The rand fell to its lowest level against the dollar in almost six weeks after Anglo American Platinum Ltd. (AMS) said it will idle shafts and cut output, fueling concern South Africa’s current-account deficit will widen.
The rand slipped 0.9 percent to 8.7716 a dollar, the weakest level since Dec. 6, as of 3:16 p.m. in Johannesburg, the worst performer of 16 major currencies monitored by Bloomberg. Yields on benchmark 10.5 percent bonds due December 2026 climbed 2 basis points, or 0.02 percentage point, to 7.13 percent.
Anglo Platinum, the biggest producer of the metal, said today it will shut four shafts, cutting output by 400,000 ounces and putting 14,000 jobs at risk. Metals and other minerals accounted for 61 percent of South Africa’s exports in the first 11 months of 2012, according to government data. The trade deficit in the same period was 112.7 billion rand ($13 billion), more than six times bigger than a year earlier, putting pressure on the current account and undermining the rand.
“One of the key risks for the rand is the extended current-account deficit, and a large portion of that is related to raw material output,” Mohammed Nalla, head of strategic research at Nedbank Group Ltd. in Johannesburg, said by phone. “The fact that we’re shutting down production will certainly affect our ability to contract that deficit.”
Mining production contracted for a third straight month in November, declining by 4.5 percent, Statistics South Africa reported today. Shipments of precious metals and stones slumped 15 percent in the first 11 months of 2012, while base-metals exports dropped 3.2 percent, even as total exports grew 1.4 percent, according to South African Revenue Service data.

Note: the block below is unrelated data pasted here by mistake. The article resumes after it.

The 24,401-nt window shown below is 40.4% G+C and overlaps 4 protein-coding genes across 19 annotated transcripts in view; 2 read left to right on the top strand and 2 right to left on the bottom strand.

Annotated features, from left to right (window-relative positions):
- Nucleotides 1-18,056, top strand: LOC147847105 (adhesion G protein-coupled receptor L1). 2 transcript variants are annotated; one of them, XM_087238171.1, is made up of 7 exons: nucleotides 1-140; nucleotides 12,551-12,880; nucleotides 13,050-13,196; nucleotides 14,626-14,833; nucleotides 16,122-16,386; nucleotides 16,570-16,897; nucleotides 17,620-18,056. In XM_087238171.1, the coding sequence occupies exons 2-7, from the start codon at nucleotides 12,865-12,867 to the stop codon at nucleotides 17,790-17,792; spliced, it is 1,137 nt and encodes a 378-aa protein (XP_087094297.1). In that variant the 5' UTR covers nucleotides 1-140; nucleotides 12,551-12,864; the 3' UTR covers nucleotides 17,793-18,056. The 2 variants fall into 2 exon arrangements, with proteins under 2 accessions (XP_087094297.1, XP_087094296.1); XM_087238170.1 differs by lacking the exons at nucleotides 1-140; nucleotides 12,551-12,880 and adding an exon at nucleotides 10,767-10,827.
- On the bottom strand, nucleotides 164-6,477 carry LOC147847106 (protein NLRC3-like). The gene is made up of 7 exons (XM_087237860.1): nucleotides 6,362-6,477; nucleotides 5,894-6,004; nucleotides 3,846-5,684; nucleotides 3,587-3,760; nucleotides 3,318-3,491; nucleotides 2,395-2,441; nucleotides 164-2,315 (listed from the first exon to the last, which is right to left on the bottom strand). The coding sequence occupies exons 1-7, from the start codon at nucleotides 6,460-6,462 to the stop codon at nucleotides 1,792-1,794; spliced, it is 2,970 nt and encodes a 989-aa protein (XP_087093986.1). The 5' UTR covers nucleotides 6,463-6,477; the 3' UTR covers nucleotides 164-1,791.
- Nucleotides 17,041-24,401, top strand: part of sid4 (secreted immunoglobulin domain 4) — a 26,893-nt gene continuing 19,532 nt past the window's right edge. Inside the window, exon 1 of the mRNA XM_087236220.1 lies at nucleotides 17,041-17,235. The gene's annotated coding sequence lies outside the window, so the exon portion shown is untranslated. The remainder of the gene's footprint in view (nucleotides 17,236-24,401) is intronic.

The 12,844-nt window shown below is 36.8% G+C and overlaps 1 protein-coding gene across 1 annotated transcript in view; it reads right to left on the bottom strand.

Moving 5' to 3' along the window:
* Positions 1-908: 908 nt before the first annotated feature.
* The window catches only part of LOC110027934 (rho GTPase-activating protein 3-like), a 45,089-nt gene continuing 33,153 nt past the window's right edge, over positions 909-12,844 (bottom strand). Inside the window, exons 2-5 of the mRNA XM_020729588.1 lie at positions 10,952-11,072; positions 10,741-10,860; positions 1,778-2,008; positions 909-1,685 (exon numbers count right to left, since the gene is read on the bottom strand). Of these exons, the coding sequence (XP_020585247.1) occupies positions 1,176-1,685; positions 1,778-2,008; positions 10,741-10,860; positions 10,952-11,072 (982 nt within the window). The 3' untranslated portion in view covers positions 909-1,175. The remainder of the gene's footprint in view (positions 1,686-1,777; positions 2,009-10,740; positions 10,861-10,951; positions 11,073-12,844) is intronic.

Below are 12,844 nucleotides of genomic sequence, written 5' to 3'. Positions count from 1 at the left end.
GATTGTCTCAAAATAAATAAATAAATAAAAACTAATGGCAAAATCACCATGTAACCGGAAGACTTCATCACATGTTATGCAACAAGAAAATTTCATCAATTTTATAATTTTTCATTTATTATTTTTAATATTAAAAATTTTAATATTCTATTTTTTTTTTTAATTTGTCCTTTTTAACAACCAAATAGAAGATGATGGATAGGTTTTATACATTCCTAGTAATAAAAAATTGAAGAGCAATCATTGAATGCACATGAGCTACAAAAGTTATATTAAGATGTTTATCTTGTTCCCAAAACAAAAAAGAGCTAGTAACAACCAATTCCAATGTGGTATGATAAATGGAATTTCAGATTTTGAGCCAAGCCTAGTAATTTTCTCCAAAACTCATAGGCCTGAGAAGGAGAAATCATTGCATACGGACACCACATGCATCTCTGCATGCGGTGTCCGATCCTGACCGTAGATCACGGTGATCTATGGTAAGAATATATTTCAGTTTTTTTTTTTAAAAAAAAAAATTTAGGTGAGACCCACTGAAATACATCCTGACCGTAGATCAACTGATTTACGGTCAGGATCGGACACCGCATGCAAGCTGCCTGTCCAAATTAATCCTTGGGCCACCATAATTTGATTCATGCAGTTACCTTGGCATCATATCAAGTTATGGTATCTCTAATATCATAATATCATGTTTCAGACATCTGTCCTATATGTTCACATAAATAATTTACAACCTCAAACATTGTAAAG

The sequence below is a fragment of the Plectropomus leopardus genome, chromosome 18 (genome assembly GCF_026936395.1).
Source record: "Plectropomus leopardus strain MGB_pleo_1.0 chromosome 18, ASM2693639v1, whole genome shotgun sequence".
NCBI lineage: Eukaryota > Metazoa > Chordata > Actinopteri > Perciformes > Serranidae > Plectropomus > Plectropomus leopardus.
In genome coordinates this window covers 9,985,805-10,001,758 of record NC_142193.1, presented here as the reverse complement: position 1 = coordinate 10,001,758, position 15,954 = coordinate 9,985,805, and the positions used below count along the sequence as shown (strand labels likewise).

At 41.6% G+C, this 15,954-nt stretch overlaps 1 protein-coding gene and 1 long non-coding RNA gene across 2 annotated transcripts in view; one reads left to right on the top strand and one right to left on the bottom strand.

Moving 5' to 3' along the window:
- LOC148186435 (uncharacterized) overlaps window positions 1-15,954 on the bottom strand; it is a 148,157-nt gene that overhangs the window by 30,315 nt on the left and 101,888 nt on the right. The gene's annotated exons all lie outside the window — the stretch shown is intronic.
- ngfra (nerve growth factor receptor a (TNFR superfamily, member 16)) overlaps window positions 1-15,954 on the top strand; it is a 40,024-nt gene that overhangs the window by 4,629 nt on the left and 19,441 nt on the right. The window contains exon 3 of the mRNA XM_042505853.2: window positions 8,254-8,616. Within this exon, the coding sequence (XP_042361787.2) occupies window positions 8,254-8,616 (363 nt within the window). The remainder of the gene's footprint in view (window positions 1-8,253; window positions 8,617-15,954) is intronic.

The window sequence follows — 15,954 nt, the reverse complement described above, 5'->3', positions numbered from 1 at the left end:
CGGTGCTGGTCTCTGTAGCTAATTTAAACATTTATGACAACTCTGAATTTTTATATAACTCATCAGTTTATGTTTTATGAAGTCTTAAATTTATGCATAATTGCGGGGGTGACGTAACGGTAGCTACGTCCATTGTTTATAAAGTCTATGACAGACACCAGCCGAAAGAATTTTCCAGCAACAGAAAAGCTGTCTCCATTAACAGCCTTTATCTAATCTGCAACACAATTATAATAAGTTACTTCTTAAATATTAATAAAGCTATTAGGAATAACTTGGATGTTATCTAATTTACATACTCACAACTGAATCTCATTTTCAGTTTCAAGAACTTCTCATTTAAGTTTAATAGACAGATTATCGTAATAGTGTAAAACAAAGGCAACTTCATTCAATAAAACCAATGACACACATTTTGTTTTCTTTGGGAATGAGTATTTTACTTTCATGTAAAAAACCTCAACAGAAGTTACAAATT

“From an immediate foreign-exchange impact, clearly this reduces the supply from local miners that generate the bulk of South Africa’s export earnings,” George Glynos, a Johannesburg- based analyst at ETM Analytics, and colleagues wrote in an e- mailed note to clients. A further contraction in mining production “could come as a reminder to investors of the disruptive impact that all the current strike activity is exerting on the South African economy,” the analysts wrote.
A wave of strikes over pay that started at South African platinum mines and spread to gold, iron-ore, diamond and coal producers, cut mining output by 10.1 billion rand last year, costing tax revenue, exports and jobs, according to the National Treasury. At least 46 people were killed in violent clashes.
The Amplats review “is part of a much larger reassessment of the competitiveness of the sector,” Peter Attard Montalto, a London-based emerging-markets economist at Nomura International Plc, wrote in an e-mailed comment. “It also increases sovereign risk through increasing further the probability of unrest this year. The rand’s negative bias could therefore continue.”
The extra cost of options contracts granting the right to sell the rand over those to buy it in the next three months jumped 41 basis points today to 3 percentage points, based on the currency’s three-month risk-reversal rate, indicating traders are at the most bearish on the rand since Dec. 12.
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